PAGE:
Sunday, June 05, 2022

Flight + Fight

Machias, Jules. Flight + Fight
May 24th 2022 by Quill Tree Books
E ARC provided by Edelweiss Plus

Avery and Sarah are 8th graders who are dealing with a lot. Avery was diagnosed with Ehlers-Danlos syndrome, hypermobile type (hEDS), which is painful and can result in serious injuries if she is not careful. Since she loves riding her dirt bike and jumping on trampolines, this has been a hard diagnosis to deal with, and a tumble on her bike has lead to her arm being in a sling and some very painful physical therapy. Her mothers are very supportive and give her lots of room to express herself. She identifies as pansexual, which is not a big deal to her Mom and Tuney, who is a transwoman and transisitioned when Avery was small. Her best friend is Mason, whose biracial heritage and small size often make him the target of small mindd classmates, and who tries to watch out for Avery. Sarah has a very traditional family, with a very Catholic mother and father. Her brother James, who is gay, had altercations with the principal Mr. Ritter at their middle school and is at a local private school. Her mother babysits in the home, and Sarah sometimes helps out, especially with her younger sister, Ruthie. She has a lot of anxiety, especially after the death of her Aunt Camila and her cousin Luci's subsequent move out of town. Her parents think that she should pray more and help out others in order to deal with her anxiety, but she takes far more comfort from her drawing, examples of which fill the book.  Avery has a crush on the pretty, calm Sarah, and Sarah wishes she were more outspoken like Avery. After a very dramatic active shooter drill at school, Avery and Sarah get to know each other. The two talk to each other about their fears and become closer. Avery is sstill very angry about the traumatizing active shooter drill, which Mr. Ritter implemented because some students, especially Avery, were not taking the drills seriously, although Avery claims she was joking around to help Mason's anxiety. Encouraged by James, she looks for ways to get revenge on the principal, even though her mothers tell her that revenge is not the way to go. Avery and Sarah decide to hang an anonymous poster about active shooter drills and work on a petition to end active shooter drills in their school, although Avery still thinks that a more intense act of revenge is called for. The girls also embark on a romantic relationship that adds a bit to Sarah's stress, given her family background and the financial discrepancies between her and Avery. Will the two be able to deal with their various issues and remain friends?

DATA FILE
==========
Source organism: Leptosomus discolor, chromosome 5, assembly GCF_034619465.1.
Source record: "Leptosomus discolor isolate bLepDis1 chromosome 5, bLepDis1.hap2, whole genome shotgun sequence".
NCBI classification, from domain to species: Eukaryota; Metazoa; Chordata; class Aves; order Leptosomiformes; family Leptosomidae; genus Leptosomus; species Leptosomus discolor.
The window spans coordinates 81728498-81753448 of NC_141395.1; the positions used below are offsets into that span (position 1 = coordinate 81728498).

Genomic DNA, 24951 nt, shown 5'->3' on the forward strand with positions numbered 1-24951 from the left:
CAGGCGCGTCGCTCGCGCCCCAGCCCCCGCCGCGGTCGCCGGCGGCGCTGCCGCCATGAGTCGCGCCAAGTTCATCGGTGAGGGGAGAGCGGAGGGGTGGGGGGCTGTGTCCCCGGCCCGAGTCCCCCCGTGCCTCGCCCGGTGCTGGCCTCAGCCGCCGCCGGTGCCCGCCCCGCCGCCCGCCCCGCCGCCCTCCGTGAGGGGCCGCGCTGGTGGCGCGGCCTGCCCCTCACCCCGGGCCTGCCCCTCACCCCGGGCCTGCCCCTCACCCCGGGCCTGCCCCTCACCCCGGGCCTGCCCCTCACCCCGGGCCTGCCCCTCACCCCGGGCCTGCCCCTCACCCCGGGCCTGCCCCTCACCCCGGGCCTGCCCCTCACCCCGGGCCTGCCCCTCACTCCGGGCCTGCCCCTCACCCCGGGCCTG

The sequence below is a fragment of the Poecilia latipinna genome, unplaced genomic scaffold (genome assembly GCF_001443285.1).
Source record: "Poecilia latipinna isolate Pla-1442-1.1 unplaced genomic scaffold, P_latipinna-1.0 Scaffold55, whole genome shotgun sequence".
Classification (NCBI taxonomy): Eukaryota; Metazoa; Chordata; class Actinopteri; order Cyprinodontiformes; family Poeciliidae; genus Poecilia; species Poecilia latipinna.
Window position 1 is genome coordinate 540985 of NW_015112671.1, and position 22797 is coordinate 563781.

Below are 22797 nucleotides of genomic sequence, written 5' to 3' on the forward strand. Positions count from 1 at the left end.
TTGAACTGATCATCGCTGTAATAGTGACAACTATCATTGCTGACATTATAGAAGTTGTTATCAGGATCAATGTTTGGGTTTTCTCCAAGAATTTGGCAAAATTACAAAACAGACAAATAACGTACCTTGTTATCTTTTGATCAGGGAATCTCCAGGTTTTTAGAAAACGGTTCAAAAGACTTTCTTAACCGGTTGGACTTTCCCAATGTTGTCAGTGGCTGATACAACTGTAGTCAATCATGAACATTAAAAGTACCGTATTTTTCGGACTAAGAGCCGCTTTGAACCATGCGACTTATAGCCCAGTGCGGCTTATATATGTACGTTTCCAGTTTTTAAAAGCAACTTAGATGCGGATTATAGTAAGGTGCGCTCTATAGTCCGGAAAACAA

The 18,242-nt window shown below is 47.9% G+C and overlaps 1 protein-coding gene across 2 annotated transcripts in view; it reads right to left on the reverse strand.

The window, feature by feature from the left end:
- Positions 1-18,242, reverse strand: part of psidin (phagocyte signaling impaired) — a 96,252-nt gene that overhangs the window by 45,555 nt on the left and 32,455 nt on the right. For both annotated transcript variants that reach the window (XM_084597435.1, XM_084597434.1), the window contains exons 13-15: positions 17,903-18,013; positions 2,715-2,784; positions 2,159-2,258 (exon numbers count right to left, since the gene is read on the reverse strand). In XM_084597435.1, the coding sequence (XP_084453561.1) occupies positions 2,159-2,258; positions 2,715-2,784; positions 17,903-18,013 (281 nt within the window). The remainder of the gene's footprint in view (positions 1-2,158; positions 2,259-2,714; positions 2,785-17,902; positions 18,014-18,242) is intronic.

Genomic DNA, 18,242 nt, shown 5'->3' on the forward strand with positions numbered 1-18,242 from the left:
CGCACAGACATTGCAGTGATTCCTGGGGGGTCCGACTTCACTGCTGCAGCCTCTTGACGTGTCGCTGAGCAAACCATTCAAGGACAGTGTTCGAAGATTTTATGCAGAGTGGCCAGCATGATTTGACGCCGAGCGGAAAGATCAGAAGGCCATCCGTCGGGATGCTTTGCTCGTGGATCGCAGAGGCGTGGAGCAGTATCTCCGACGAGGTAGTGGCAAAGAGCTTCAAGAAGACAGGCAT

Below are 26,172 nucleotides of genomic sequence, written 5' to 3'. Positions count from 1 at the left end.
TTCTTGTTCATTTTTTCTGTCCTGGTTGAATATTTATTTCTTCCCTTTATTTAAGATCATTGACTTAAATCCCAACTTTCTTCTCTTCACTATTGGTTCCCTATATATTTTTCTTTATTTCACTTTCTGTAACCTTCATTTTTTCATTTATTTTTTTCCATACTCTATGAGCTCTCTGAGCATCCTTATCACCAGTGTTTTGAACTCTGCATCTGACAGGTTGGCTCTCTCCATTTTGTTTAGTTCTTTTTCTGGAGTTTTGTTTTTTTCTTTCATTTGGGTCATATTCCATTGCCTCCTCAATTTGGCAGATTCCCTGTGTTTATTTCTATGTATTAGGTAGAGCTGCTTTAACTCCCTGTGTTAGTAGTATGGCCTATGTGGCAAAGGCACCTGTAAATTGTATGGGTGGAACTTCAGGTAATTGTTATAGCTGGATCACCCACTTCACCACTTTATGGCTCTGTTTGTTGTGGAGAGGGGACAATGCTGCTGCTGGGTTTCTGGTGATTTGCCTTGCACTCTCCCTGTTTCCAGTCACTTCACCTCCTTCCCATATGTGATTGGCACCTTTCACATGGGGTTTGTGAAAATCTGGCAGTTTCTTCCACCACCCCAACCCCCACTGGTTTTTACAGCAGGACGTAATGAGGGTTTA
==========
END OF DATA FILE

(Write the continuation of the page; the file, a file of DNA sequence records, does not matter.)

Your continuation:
Strengths: Avery and Sarah's alternating chapters give the reader a lot of insight into both of their struggles, and also a good window into how they are each dealing with their relationship. Mason is a very interesting character, and it's a little unusual to see a best friend who isn't being dropped in a middle school book, although Avery and Mason certainly have their issues while her relationship with Sarah is developing. There are lots of good details about Avery's physical condition, her therapy, and how she deals with the emotional fallout of a lifelong chronic illness, and about Sarah's anxiety. Sarah doesn't get much support at home, so her attempts at coping on her own are fascinating to see. The active shooter drill is portrayed as a traumatizing event, so might need a trigger warning for sensitive readers. This is definitely on trend as far as many of the issues both Avery and Sarah face. Their friendship is multifaceted and also typical of the complex relationships today's readers experience. 
Weaknesses: There are a lot of issues being discussed for an upper middle grade book. While all of these are important, some readers might struggle with so many things that might be new to them. The active shooter drill seemed odd to me, but that's just because I can't see something like that ever being done in my school. Perhaps other schools take such extreme steps. 
What I really think: This is a good addition to a list of books that include issues of anxiety, like Piontek's Better With Butter or LGBTQIA+ issues, like Bunker's Zenobia July. There are not as many middle grade books dealing with chronic health issues, so Avery's hEDS was interesting to see. 

Ms. Yingling

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